No, Atlantic Council, Climate Change is Not Making the Middle East and North Africa “Unlivable”

A recent essay from The Atlantic Council, a “nonpartisan organization that galvanizes U.S. leadership and engagement in the world,” claims that the countries of the Middle East and North Africa (MENA) are facing an “existential threat” due to climate change. This is false. The countries in the region are mostly hot and arid climates, but there is no data showing that climate change is making things worse for them. In fact, by almost every measure imaginable, life is improving across MENA as the planet modestly warms.

The essay, titled “Climate crisis fuels change in MENA region,” actually does not discuss climate change very much at all in the body text. The vast majority of the report focuses on economic, political, and legal freedom, inequality, and prosperity in the region. The phrase “climate change” only appears four times in the entire piece, all thrown into the concluding section, and what mention is made about it is entirely unsubstantiated.

Author Rabah Arezki claims that MENA is “extremely exposed to the existential threat posed by climate change,” and that it is “simply making the Middle East and North Africa unlivable at a faster rate than any other region.”

Arezki goes on:

“Specifically, temperatures have reached record highs and a water crisis is looming in the region, which could lead to heightened domestic tensions and interstate conflicts. The crisis is made worse by the inadequate governance of the water sector and other utilities, which has exacerbated the frustration of the citizenry over poor public services.

The region also needs to transition away from fossil fuels. Oil prices have been persistently high and this has provided some respite to the many oil-exporting countries in the region. Yet, as the world moves away from fossil fuels, the vast reserves of oil and natural gas with which MENA is endowed will eventually become stranded—and so will the capital investment in the sector.”

These claims are factually incorrect. Almost all metrics that show how “livable” a country is have been getting better over time, not worse, amid recent warming.

GDP has skyrocketed in the MENA region since even just the 1990s, increasing by about 447 percent according to data from the World Bank. (See figure below)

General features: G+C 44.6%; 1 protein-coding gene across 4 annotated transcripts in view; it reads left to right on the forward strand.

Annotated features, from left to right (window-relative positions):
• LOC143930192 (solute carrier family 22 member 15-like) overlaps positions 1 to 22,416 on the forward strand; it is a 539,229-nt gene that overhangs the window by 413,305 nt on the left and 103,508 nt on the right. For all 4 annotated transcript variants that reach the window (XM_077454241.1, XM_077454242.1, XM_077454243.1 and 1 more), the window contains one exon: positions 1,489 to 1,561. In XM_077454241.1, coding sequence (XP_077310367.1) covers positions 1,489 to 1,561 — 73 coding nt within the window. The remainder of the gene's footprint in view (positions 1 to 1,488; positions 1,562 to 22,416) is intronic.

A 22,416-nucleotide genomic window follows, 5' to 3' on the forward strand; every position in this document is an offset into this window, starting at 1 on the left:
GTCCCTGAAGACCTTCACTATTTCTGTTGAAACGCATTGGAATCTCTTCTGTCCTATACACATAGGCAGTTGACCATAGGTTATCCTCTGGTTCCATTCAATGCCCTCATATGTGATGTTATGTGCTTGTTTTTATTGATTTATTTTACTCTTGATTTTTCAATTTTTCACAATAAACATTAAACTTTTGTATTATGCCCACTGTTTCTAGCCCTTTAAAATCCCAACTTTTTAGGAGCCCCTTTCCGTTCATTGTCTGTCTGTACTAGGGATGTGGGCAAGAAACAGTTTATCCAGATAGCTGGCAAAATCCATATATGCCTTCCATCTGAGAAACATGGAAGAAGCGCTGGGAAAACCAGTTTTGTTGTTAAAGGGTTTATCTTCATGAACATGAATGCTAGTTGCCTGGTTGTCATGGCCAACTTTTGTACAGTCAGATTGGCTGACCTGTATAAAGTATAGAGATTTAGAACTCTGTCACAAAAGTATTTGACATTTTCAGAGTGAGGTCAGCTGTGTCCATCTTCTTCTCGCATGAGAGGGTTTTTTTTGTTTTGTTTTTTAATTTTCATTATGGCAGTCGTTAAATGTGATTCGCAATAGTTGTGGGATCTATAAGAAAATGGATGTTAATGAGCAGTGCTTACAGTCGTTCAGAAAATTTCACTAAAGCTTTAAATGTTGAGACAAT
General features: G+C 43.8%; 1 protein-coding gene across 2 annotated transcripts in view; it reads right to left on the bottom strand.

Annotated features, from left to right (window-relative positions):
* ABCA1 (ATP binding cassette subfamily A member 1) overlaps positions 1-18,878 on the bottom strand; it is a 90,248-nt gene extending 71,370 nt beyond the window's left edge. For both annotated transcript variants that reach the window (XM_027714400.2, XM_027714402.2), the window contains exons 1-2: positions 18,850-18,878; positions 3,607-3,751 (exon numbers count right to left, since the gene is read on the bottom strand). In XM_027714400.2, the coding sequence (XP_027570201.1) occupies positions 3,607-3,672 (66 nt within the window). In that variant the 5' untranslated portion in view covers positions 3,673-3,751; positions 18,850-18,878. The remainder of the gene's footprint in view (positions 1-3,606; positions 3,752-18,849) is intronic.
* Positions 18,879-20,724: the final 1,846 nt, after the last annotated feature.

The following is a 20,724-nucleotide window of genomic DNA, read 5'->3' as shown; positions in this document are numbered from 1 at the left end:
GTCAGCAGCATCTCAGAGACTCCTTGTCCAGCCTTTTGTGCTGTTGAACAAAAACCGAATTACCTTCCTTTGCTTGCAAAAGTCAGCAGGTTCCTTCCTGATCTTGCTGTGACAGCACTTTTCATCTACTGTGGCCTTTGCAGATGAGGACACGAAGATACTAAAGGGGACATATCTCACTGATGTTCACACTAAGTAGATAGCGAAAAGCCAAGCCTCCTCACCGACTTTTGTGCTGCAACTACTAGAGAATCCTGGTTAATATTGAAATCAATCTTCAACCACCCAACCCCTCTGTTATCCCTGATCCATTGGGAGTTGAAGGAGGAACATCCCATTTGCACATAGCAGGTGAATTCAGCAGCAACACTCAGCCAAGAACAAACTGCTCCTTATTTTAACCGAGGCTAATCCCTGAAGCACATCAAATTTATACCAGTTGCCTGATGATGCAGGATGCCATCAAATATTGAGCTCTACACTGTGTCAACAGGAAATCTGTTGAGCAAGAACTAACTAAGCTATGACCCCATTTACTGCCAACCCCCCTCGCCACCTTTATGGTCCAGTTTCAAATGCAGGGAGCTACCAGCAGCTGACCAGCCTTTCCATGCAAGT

Arezki claims that the region needs to transition away from fossil fuels, even as he admits that most of the gain in GDP for the region is due to the development, use, and international sale of fossil fuel’s found there.

Even if countries in Europe and North America “moved away” from fossil fuels for transportation and electricity generation, the vast majority of products in the world, including renewable energy products like wind turbines and solar panels, are manufactured with plastics and other materials that come from hydrocarbons. These products are not so easily abandoned. Other countries, like China, have shown no interest at all in actually decreasing their fuel consumption, and so to claim that the reserves of oil and gas in MENA will become “stranded” is foolish on two fronts.

Crop yields are not being negatively impacted by any water crisis or heat, supposedly driven by climate change, rather yields are improving.

According to data from the United Nations Food and Agriculture Organization, cereal crop production and yields have improved substantially across Northern Africa and the Middle East over the last few decades. (See figure below)

Since 1990:

  • North African cereal yield has increased 27 percent;
  • North African production has increased 69 percent;
  • West Asian cereal yield increased 62 percent;
  • West Asian cereal production increased 18 percent.

Climate Realism has previously covered the success stories of various nations in the Middle East in the post “Sorry, Google, Middle East Crops Are a Success Story, Not a Climate Crisis,” which came to the same conclusion, that crop production is improving, not suffering.

Life expectancy has also improved dramatically over time, with a dip around 2020 due to the COVID-19 pandemic, but has otherwise improved from an average of 65 years, to 74, before the pandemic.

Far from becoming more “unlivable,” from a strictly economic standpoint without touching on social and political issues, people in the Middle East and Northern Africa have seen their living standards, economies, and crop production, improve amid modest warming, even as many countries in both regions have suffered from nearly continuous political turmoil and war over recent decades. The Atlantic Council should acknowledge the fact that no climate change signal is obvious in the available data for MENA, and quit hyping unwarranted fears of catastrophic climate change that is nowhere in evidence there.

Linnea Lueken
Linnea Lueken
Linnea Lueken is a Research Fellow with the Arthur B. Robinson Center on Climate and Environmental Policy. While she was an intern with The Heartland Institute in 2018, she co-authored a Heartland Institute Policy Brief "Debunking Four Persistent Myths About Hydraulic Fracturing."

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  1. The Atlantic Council has to justify their existence by making unsubstantiated allegations against the climate! To say they should move away from fossil fuels is hilarious! Sandstorms and desert scirocco winds would severely compromise solar and wind turbines! Plus the battery farms don’t do well in hot arid environments! The Atlantic Council is another propaganda organization that uses its authority to push the climate crisis agenda and nothing more!


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